While network television still commands the attention of millions, streaming services recently outpaced viewership for over-the-air and cable broadcasts. Now networks—and the brands that rely on them—are ramping up their creativity and finding new ways to draw viewers back to “old TV” with immersive advertising.
Why Immersive Advertising Wins The Battle For Consumer Attention
Immersive advertising might not seem like an obvious choice for TV network marketers, but the numbers are impressive. A recent survey by Ericsson Emodo found that approximately 75 percent of consumers are more likely to pay attention to ads that feature immersive or augmented reality components, while 70 percent actually expressed an interest in experiencing more ads with AR elements.
Those stats are pretty incredible when you reread that last line. Consumers actually want more ads—and they might turn those ad blockers off to get at them.
Why? Because immersive ads are like games; they’re permission-based excursions that pull the consumer out of the moment and to someplace unexpected. That temporary flight away from the ordinary can be just as valuable as a more costly campaign that consumers might simply tune out because they see hundreds every week.
What Brands Are Doing To Leverage Immersive Experiences
Big brands like Gucci, Ikea and Sephora were among the pioneers of AR and immersive ads targeted at retail consumers, but streaming services have also launched new and immersive experiences to keep viewers connected when offline.
Having spent so much time indoors due to the COVID-19 pandemic, consumers want to be outside. And for those who work from home, disconnecting from devices as much as possible is essential. So streamers are bringing the digital outdoors in unexpected ways. For example, Netflix rolled out a series of innovative AR and immersive ads for “Bridgerton” and “Stranger Things” with elements that got consumers off their couches and into new venues and spaces. A London “Stranger Things” scavenger hunt used actors, AR and mobile messaging to encourage fans to stay out and about over a period of days.
Immersion is not just a nice-to-have for advertisers with an already much-loved content product—it can be key for delivering challenging or complex brand messaging, as it captures people’s attention in an all-consuming way. Live event immersive advertising adds a powerful punch to AR-enabled campaigns because consumers are actively engaged with an ad for an extended period of time—usually because they are drawn to a unique experience. That means there’s no multitasking or distractions to pull their attention away from brand content. There’s another benefit to immersive outdoor campaigns: Fun experiences often translate into positive brand associations.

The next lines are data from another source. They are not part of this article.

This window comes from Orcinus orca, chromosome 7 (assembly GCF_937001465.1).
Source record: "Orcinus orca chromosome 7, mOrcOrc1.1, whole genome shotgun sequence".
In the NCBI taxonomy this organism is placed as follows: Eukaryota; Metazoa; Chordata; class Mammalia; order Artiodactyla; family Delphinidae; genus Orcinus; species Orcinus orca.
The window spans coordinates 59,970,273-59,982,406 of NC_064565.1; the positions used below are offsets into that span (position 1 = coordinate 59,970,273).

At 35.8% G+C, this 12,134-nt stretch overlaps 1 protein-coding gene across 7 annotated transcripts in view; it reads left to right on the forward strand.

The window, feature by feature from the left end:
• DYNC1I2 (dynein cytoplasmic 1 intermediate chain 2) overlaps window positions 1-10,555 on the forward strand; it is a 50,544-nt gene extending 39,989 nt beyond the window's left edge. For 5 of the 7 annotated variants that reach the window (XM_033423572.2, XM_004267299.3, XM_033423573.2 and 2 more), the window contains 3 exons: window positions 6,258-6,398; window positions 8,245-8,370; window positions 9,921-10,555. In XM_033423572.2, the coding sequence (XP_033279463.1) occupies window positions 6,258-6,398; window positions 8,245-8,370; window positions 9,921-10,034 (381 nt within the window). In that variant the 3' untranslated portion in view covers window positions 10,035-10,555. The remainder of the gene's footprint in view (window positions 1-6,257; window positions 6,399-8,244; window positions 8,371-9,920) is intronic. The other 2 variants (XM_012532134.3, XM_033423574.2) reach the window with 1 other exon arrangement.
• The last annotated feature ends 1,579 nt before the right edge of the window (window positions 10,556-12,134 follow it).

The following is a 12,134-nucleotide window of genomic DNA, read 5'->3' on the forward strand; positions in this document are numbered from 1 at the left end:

Why Network And Cable TV Are Turning To Immersive Experiences
While HBO used an immersive experience to promote “House of the Dragon” at San Diego Comic-Con earlier this year, free-to-air broadcasters are also looking at immersive campaigns as a way of reentering consumers’ crowded screens and staying top-of-mind.
Recently, NBC promoted the revival of its 1980’s hit “Quantum Leap” with an immersive drive-thru experience in Los Angeles that offered drivers the opportunity to fill up their tanks for 91 cents a gallon, as well as buy a movie ticket for under $4 with a special code from Fandango. While the event offered fans some retro fun, it also delivered a brand message about the appeal of outdoor activities that don’t involve digital technology—a unique conversation starter for young audiences who might have become aware of all that cool ’80s stuff from watching “Stranger Things.” Immersive experiences also create brand ambassadors organically, as attendees share photos from these events with friends and family even when they would never share an ad.
Immersive advertising is powerful because it gives consumers the choice to interact and rewards those who do with unique experiences that feel like entertainment and not a sales pitch.
With consumers becoming overwhelmed at the sheer volume of content out there, marketers need to stay memorable. That means inspiring consumers to engage because they feel an affinity to the brand or the content produced by reintroducing themselves—perhaps in person.